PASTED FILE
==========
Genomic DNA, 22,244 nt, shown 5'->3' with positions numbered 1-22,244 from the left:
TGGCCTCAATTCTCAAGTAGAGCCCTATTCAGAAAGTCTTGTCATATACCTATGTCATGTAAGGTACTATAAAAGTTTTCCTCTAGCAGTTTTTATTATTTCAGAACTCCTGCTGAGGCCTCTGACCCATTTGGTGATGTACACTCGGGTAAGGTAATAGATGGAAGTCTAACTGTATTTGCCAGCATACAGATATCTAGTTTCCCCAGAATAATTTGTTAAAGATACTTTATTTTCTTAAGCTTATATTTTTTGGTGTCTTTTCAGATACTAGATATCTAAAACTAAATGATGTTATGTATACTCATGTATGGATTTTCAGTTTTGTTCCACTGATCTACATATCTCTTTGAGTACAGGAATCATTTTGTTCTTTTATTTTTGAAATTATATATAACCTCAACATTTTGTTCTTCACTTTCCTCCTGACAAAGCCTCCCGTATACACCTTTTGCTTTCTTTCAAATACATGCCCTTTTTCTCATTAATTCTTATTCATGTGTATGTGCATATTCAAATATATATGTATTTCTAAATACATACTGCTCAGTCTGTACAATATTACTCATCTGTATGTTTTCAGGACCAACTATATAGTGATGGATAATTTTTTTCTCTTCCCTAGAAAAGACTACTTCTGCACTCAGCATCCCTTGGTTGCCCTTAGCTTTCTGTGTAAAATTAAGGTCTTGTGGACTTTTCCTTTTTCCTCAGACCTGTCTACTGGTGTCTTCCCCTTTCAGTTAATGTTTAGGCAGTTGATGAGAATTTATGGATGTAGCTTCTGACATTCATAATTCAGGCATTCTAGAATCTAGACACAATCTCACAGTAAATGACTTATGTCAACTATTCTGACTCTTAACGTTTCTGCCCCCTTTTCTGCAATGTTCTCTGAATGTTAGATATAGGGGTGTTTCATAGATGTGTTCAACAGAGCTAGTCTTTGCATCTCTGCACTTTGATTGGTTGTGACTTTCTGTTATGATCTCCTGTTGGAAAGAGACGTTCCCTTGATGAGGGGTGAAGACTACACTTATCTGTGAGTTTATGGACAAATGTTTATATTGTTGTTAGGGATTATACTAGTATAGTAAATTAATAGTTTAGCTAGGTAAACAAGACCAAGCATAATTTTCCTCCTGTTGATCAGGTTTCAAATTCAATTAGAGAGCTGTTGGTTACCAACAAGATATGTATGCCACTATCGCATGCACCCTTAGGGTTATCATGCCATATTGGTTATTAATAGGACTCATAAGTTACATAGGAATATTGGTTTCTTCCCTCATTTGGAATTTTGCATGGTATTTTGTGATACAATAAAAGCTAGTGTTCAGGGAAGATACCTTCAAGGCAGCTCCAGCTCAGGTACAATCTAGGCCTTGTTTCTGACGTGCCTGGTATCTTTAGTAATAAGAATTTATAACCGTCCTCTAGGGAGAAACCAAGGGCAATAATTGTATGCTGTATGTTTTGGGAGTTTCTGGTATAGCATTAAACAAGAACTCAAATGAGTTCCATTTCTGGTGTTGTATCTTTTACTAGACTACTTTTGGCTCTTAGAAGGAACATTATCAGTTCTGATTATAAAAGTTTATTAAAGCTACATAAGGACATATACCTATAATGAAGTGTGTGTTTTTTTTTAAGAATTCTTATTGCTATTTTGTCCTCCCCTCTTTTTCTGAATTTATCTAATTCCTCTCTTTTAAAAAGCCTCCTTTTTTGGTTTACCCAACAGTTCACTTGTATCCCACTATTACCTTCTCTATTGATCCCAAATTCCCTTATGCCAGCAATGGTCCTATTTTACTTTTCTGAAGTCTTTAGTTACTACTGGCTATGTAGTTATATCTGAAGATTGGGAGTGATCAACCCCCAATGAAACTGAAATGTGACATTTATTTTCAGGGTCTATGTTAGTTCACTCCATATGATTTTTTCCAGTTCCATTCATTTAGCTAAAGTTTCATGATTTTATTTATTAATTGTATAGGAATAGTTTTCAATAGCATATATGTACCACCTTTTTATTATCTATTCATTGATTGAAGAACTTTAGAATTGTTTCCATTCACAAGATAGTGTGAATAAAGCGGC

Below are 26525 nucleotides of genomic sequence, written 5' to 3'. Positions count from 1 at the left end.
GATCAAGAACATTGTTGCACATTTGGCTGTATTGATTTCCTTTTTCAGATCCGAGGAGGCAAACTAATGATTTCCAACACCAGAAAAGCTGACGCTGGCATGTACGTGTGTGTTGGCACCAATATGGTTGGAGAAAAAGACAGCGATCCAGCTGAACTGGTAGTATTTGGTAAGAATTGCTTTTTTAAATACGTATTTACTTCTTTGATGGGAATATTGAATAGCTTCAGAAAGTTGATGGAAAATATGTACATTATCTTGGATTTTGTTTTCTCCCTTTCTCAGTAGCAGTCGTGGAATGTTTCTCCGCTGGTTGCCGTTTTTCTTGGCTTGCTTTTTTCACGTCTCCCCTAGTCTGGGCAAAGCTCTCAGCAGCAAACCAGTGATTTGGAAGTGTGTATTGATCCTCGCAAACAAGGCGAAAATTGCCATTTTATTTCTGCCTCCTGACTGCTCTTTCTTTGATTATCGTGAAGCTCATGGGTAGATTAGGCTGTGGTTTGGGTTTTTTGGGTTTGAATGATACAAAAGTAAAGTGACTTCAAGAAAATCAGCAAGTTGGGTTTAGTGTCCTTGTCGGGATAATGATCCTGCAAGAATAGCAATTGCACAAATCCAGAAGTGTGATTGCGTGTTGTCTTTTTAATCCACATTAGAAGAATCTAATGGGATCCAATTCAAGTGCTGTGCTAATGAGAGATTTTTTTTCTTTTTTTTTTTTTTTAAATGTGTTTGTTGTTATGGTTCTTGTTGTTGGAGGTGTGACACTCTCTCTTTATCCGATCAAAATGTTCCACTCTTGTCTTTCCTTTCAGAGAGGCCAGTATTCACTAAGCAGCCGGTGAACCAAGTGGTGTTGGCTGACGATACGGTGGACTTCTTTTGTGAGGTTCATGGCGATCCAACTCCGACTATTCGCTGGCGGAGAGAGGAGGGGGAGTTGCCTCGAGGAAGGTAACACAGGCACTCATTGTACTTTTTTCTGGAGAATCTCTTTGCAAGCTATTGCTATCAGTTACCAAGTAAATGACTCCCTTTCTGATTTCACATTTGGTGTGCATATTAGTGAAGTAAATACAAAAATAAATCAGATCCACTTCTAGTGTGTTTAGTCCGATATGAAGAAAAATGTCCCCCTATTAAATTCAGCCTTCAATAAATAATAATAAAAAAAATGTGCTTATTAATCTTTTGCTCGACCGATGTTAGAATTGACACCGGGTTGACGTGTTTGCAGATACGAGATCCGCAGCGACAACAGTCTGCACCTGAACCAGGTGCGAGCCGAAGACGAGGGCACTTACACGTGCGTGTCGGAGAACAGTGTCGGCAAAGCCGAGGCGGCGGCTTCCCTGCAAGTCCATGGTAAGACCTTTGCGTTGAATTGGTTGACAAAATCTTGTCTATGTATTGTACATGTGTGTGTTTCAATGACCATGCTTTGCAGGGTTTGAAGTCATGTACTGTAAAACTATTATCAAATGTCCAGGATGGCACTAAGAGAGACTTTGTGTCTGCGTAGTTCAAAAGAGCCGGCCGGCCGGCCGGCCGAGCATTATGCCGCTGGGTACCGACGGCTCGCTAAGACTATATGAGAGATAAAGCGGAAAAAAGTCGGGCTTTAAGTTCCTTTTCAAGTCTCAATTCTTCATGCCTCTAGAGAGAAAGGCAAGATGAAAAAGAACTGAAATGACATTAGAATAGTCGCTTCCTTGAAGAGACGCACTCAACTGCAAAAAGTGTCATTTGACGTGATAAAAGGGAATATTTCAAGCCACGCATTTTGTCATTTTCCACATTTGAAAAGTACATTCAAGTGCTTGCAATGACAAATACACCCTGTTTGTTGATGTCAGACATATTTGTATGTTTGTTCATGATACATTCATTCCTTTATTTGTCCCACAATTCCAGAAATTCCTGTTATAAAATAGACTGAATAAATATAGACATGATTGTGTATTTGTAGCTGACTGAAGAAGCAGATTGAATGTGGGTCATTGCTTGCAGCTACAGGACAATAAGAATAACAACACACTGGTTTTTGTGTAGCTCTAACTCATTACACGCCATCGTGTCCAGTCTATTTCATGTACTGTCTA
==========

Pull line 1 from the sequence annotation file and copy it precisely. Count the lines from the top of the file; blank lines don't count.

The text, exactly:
Genomic DNA, 22,244 nt, shown 5'->3' with positions numbered 1-22,244 from the left: